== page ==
“A family trait, then?” smiled Giovanni Simeone shortly after the final whistle had blown at the Diego Armando Maradona stadium. He’d just been informed that his tally of four goals in his first four Champions League matches had matched the record of another distinguished Argentinian.
No, it was not Maradona, the great hero of Naples. It was someone closer to home. It was the record of Diego Simeone, Giovanni’s father.
The younger Simeone would later phone his dad, as is his habit after matches, to share the curious coincidence that, with his two smart finishes in Napoli's 3-0 victory over Rangers on Wednesday, the son had mirrored a long-forgotten statistic belonging to the father. Almost quarter of a century ago, Diego ‘Cholo’ Simeone scored four times in the first group stage of his Champions League career, with successive braces for Atletico Madrid.
Unlike his eldest son, a striker, Diego was never a dedicated goalscorer, although he was expert in arriving late into the penalty box from midfield where, at his peak, he combined a rare energy with sound creative instincts and a famously combative character. The latter quality has been conspicuous in an extraordinary career as a head coach, and above all through the almost 11 years he has been in charge of Atletico.
Cholo was delighted at the news that ‘Cholito’ - being the son of a famous dad inevitably meant Giovanni inherited the junior version of father’s nickname - had enjoyed a landmark night. But it coincided directly with a crushing, draining watershed evening for the Atletico head coach.
For only the second time on Diego's long watch, Atletico have fallen out of the Champions League at the group phase, and it happened in agonising circumstances. As Giovanni was readying himself to collect his man-of-the-match award pitchside in southern Italy, on the touchline in northern Madrid his father was a coiled spring of tension.
Atletico and Bayer Leverkusen were locked at 2-2, a scoreline that suited neither. Leverkusen needed a win to climb into third place in the table, from where they would go into the Europa League. Atletico needed another goal so they could travel to Porto next week with a chance of climbing above the Portuguese club into one of the top two places in the group.
When Atletico were awarded a penalty, they had that chance. The drama could scarcely have been heightened. The spot-kick was awarded by VAR, for a handball unseen by the on-pitch referee. It was the ninth minute of stoppage time by the time it was taken. Antoine Griezmann, Atletico’s principal penalty-taker, was fatigued. So Yannick Carrasco, who had scored the first Atletico equaliser in a see-saw game and set up the second, volunteered. Simeone backed him.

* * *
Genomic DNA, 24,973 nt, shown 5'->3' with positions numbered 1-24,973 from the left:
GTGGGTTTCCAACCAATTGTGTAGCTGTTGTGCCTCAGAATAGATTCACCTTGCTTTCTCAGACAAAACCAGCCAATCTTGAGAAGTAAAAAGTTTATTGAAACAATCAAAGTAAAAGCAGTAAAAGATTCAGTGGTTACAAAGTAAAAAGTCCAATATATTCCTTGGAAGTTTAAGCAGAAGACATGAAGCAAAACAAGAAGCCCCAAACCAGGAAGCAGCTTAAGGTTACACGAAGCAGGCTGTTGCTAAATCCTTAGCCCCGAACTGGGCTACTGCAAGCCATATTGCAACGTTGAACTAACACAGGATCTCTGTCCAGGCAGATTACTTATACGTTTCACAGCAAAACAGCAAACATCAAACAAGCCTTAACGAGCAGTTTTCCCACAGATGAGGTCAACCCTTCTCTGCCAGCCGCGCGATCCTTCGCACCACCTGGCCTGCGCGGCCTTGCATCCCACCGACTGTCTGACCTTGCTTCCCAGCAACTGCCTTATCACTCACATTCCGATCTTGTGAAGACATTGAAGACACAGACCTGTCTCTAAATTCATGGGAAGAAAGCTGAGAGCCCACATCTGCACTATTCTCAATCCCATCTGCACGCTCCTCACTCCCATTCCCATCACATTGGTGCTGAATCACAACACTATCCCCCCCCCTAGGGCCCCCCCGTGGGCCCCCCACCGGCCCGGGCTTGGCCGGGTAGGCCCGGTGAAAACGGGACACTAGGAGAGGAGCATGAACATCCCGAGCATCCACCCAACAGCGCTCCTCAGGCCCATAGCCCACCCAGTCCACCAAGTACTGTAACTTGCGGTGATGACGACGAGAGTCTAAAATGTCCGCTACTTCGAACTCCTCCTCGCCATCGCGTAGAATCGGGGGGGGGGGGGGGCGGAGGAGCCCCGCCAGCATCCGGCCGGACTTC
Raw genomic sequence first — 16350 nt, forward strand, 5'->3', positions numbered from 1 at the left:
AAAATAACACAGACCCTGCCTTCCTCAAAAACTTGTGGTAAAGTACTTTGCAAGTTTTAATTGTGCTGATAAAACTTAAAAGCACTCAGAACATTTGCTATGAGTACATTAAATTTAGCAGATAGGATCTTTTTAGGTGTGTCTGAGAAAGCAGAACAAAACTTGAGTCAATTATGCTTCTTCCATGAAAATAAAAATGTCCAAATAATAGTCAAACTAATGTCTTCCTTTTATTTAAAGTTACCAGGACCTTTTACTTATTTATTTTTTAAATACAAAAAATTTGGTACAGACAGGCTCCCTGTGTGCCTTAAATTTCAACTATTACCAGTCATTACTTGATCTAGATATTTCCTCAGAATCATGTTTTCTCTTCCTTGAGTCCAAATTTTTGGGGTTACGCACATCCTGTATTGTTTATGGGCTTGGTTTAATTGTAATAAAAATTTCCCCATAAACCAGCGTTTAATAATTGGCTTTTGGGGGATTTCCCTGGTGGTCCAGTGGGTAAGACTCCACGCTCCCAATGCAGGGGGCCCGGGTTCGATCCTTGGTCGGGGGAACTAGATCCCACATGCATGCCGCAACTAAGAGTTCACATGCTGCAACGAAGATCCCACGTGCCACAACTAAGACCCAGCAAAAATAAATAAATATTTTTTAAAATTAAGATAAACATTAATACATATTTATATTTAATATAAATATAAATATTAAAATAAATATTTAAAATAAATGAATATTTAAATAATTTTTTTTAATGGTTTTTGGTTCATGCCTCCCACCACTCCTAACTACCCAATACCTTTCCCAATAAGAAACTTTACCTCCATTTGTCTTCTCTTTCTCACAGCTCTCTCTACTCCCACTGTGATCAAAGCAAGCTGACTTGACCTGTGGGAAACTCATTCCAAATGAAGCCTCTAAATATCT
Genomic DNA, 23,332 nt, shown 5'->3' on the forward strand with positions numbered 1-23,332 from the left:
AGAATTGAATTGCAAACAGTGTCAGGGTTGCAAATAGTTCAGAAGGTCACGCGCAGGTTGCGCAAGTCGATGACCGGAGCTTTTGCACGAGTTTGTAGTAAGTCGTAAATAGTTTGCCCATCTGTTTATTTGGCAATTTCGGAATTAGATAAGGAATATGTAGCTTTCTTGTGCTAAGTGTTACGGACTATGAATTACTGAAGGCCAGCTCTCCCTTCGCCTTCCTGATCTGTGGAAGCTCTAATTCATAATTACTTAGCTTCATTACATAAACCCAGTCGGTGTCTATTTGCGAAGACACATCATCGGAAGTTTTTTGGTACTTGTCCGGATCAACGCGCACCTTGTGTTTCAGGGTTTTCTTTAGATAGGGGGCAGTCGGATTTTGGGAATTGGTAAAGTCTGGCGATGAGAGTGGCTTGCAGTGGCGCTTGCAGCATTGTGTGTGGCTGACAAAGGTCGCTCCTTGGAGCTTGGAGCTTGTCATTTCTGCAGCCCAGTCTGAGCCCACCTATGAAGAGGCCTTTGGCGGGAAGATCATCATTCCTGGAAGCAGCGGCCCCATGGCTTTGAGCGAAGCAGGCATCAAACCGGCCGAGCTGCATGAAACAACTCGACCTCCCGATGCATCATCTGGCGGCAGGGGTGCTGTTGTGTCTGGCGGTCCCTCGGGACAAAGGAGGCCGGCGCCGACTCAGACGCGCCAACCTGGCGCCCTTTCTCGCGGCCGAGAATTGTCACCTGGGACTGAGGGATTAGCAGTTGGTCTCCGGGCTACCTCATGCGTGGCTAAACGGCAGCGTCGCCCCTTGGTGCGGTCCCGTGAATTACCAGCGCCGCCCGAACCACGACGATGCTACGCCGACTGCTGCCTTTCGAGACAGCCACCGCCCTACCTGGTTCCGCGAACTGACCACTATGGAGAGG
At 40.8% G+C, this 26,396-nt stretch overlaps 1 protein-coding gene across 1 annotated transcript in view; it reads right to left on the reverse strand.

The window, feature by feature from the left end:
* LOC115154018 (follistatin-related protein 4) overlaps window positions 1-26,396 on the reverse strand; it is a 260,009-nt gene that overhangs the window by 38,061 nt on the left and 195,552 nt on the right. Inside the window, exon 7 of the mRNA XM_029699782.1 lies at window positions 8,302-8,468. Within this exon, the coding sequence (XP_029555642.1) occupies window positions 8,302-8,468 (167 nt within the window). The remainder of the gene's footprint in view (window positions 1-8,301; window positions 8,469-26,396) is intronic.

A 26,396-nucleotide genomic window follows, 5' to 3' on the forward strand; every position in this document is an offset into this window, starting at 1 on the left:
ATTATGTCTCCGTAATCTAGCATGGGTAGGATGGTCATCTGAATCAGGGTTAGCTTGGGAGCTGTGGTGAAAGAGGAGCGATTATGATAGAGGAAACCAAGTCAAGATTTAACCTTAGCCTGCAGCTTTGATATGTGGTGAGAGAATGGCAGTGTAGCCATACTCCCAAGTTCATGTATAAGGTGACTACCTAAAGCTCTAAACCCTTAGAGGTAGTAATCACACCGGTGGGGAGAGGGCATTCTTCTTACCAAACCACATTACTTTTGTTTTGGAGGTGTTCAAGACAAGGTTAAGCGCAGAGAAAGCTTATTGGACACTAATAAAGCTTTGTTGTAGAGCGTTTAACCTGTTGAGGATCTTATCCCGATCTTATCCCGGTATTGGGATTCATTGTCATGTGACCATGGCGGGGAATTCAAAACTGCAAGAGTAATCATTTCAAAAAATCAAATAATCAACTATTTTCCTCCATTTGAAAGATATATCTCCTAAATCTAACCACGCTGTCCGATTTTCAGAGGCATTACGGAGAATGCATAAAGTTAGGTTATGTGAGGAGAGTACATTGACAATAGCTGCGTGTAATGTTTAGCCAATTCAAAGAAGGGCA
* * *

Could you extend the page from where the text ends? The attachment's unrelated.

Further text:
Carrasco failed, his effort parried by Lukas Hradecky. The loose ball fell to Saul Niguez. Saul struck it against the crossbar. This time the ricochet came back to Atletico’s Reinildo. His shot was goalbound until it was blocked, unintentionally, by the heel of Carrasco. Atletico’s last chance, or their last three chances concentrated into barely three seconds of breathless pinball, had vanished.
The disappointment, said Simeone senior, felt almost as acute as on any European night he has known as a manager, behind only the two Champions League finals Atletico lost during his transformative epoch, the first of them a defeat in extra-time against Real Madrid after a 1-0 Atletico lead was erased in the 93rd minute, the second on penalties against the same rivals.
As Simeone reflected on another near-miss, somewhere up in French airspace, Porto’s players, on their flight back home after their 4-0 win in Bruges earlier in the evening, celebrated wildly. Atletico’s coming up short means Porto, knocked out of last season’s Champions League by Atletico on a ferociously bad-tempered last group-stage match, join Bruges in the next round.
When major setbacks like these confront Simeone’s Atletico, he is usually posed questions over when it will be time for him to move on. For over a decade the answer has been not yet. “I’m stubborn,” he said, “and I’ll carrying on pushing onwards as long I have the chance to with this club. When, in life, something is taken away from you, other things come along that we must chase after.”
For the Simeone clan, that was never truer than on Wednesday. Giovanni, 27, has had to be patient to define himself beyond the long shadow of his famous father, and to take these, his first steps in club football’s most prestigious competition. He’s now part of a record-setting, invincible Napoli. They are leading Serie A, and commanding the Champions League where there’ll be at least one Simeone in the knockout phase, even if it’s not the one we are used to, gesticulating and roaring along the touchline.